Showing results for 
Search instead for 
Did you mean: 

use of raw volume

Frequent Advisor

use of raw volume

what is the use of raw disk in lvm rather than block device file.

is there any disadvantage and advantage in it.
Trusted Contributor

Re: use of raw volume


Raw volumes are addressed in character mode. This is, generally speaking, faster then block mode. As block mode requires buffering and character mode does not. Raw volumes are usually used for database applications (Oracle).

(+) generally faster (although the difference is not as big as it used to be)

(-) you cannot address files directly on a raw volume (you will need through a RDBMS interface)
(-) no fsck alternative (so always make sure to shutdown everything correctly)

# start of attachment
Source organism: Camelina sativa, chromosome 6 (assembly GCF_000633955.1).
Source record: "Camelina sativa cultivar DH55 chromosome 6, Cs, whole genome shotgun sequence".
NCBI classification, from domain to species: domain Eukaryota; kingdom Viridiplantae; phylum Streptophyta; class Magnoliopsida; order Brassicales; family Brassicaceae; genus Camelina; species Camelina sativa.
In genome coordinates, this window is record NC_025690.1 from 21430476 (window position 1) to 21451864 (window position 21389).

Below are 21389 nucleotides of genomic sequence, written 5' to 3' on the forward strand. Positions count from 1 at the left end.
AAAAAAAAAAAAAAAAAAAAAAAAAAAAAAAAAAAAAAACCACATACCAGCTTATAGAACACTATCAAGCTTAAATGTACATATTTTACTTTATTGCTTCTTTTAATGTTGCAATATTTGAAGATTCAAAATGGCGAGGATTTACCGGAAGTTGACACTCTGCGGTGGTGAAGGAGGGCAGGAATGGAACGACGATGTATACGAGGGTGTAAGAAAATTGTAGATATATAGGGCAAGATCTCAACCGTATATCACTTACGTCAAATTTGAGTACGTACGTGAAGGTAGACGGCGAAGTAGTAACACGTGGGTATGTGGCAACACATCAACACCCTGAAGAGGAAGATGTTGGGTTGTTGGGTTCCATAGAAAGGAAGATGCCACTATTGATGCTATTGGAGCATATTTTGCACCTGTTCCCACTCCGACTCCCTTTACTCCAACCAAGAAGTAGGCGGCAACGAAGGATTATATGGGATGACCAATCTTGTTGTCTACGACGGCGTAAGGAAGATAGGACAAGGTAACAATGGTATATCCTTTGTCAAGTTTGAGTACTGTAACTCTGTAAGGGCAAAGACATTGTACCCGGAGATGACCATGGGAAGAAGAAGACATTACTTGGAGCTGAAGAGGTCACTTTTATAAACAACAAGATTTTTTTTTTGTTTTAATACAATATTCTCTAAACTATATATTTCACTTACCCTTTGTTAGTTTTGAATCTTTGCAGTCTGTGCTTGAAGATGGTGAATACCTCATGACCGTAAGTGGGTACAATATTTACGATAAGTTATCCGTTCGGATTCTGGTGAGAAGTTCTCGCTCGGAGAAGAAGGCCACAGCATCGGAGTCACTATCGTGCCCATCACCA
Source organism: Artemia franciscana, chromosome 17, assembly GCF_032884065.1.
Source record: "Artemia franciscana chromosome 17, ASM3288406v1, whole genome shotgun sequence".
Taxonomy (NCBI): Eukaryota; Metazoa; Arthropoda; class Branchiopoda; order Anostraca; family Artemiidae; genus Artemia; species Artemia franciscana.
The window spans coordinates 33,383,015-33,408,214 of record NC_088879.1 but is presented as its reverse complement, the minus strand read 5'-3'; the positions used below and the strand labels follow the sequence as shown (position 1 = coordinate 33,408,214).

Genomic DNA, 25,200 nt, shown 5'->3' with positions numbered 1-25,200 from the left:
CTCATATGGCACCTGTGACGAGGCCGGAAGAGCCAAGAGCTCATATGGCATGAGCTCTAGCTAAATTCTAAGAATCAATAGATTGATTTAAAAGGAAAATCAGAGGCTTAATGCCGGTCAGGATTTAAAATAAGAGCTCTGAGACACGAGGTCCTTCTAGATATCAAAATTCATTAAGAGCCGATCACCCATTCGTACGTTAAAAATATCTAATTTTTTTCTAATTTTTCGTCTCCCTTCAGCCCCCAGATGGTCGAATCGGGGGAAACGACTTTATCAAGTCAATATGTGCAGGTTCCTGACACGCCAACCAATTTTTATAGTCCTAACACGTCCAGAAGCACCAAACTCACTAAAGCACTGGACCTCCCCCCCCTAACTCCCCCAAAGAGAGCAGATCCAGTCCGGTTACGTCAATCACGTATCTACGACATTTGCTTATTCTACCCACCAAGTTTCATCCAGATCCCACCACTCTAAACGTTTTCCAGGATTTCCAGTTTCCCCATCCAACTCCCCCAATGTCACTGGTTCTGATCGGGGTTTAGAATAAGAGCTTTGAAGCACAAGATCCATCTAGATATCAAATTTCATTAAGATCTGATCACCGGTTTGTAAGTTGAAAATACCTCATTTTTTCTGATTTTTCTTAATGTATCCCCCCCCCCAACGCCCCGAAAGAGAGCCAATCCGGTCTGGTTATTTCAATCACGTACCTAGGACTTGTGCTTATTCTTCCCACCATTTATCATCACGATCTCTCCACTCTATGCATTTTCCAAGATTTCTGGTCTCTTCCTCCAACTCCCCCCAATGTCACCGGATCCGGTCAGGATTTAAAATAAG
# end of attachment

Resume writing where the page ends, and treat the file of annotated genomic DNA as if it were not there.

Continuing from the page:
Bill Hassell
Honored Contributor

Re: use of raw volume

The raw disk device file points to the same volume as the block or cooked device files. These lvols by themselves have no properties except a series of disk blocks. The block device file uses a different driver that is run through the buffer cache to help performance when the lvol contains a file system.

An lvol might have a filesystem created on it, or the raw device could be used as a swap device. But the most common application use of a raw lvol is for databases such as Sybase or Informix. Oracle can also be setup to use raw lvols, but in all cases, backup of these volumes will require specialized software. There are no files -- just a series of bytes that are only meaningful to the programs that created them.

From a sysadmin perspective, these can be tgricky to manage. There is nothing to prevent destroying the database volumes with newfs, so it is always a good idea NOT to use default lvol names (like lvol1, lvol2, etc). Using a different VG name like /dev/rawstuff is also useful.

But in the end, your database administrator will probably make the decision whether to use raw volumes or not.

Bill Hassell, sysadmin